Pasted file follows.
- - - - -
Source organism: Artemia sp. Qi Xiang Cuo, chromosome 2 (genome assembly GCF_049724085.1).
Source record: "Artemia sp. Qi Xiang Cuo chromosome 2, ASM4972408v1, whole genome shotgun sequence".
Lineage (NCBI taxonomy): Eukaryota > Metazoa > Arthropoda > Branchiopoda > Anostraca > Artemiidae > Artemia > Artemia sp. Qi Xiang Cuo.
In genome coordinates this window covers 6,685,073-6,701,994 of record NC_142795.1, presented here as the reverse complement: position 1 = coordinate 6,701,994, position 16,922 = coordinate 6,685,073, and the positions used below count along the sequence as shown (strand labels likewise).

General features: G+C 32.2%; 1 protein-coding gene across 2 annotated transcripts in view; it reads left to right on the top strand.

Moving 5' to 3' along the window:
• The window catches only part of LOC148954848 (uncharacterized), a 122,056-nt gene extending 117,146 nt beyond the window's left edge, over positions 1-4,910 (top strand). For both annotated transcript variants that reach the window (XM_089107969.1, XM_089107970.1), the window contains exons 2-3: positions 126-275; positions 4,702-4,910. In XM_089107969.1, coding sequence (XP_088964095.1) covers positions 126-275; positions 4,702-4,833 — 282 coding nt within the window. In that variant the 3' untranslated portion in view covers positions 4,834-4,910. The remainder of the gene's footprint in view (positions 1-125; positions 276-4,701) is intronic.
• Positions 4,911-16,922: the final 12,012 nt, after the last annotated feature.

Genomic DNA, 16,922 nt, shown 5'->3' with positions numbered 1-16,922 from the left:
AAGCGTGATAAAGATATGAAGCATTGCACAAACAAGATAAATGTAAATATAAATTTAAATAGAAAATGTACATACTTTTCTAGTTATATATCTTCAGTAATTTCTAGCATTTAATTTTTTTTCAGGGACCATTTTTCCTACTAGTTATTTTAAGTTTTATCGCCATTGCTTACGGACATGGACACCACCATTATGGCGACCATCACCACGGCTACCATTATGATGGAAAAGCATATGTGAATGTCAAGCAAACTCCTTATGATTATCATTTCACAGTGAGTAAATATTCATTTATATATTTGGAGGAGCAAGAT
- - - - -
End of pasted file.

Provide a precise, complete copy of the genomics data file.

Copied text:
Source organism: Artemia sp. Qi Xiang Cuo, chromosome 2 (genome assembly GCF_049724085.1).
Source record: "Artemia sp. Qi Xiang Cuo chromosome 2, ASM4972408v1, whole genome shotgun sequence".
Lineage (NCBI taxonomy): Eukaryota > Metazoa > Arthropoda > Branchiopoda > Anostraca > Artemiidae > Artemia > Artemia sp. Qi Xiang Cuo.
In genome coordinates this window covers 6,685,073-6,701,994 of record NC_142795.1, presented here as the reverse complement: position 1 = coordinate 6,701,994, position 16,922 = coordinate 6,685,073, and the positions used below count along the sequence as shown (strand labels likewise).

General features: G+C 32.2%; 1 protein-coding gene across 2 annotated transcripts in view; it reads left to right on the top strand.

Moving 5' to 3' along the window:
• The window catches only part of LOC148954848 (uncharacterized), a 122,056-nt gene extending 117,146 nt beyond the window's left edge, over positions 1-4,910 (top strand). For both annotated transcript variants that reach the window (XM_089107969.1, XM_089107970.1), the window contains exons 2-3: positions 126-275; positions 4,702-4,910. In XM_089107969.1, coding sequence (XP_088964095.1) covers positions 126-275; positions 4,702-4,833 — 282 coding nt within the window. In that variant the 3' untranslated portion in view covers positions 4,834-4,910. The remainder of the gene's footprint in view (positions 1-125; positions 276-4,701) is intronic.
• Positions 4,911-16,922: the final 12,012 nt, after the last annotated feature.

Genomic DNA, 16,922 nt, shown 5'->3' with positions numbered 1-16,922 from the left:
AAGCGTGATAAAGATATGAAGCATTGCACAAACAAGATAAATGTAAATATAAATTTAAATAGAAAATGTACATACTTTTCTAGTTATATATCTTCAGTAATTTCTAGCATTTAATTTTTTTTCAGGGACCATTTTTCCTACTAGTTATTTTAAGTTTTATCGCCATTGCTTACGGACATGGACACCACCATTATGGCGACCATCACCACGGCTACCATTATGATGGAAAAGCATATGTGAATGTCAAGCAAACTCCTTATGATTATCATTTCACAGTGAGTAAATATTCATTTATATATTTGGAGGAGCAAGAT